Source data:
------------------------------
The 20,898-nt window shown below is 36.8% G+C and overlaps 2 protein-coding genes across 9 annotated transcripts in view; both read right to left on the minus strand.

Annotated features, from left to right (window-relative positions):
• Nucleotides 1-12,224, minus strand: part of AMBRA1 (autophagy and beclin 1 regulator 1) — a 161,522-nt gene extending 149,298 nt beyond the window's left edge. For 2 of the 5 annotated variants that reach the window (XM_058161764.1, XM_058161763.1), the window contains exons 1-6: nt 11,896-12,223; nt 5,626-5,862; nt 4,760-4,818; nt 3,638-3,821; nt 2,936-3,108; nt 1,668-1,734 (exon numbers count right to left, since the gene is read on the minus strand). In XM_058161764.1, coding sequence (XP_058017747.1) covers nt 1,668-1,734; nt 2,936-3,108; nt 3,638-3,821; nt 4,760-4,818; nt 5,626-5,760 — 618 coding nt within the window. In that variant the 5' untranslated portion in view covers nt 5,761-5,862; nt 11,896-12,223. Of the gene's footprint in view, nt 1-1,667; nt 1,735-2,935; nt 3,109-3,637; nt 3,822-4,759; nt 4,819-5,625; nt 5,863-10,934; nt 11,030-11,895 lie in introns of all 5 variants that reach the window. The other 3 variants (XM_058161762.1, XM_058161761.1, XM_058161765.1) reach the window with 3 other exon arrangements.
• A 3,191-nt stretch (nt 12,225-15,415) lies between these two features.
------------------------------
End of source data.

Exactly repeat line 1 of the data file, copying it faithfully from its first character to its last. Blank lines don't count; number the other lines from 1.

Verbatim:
The 20,898-nt window shown below is 36.8% G+C and overlaps 2 protein-coding genes across 9 annotated transcripts in view; both read right to left on the minus strand.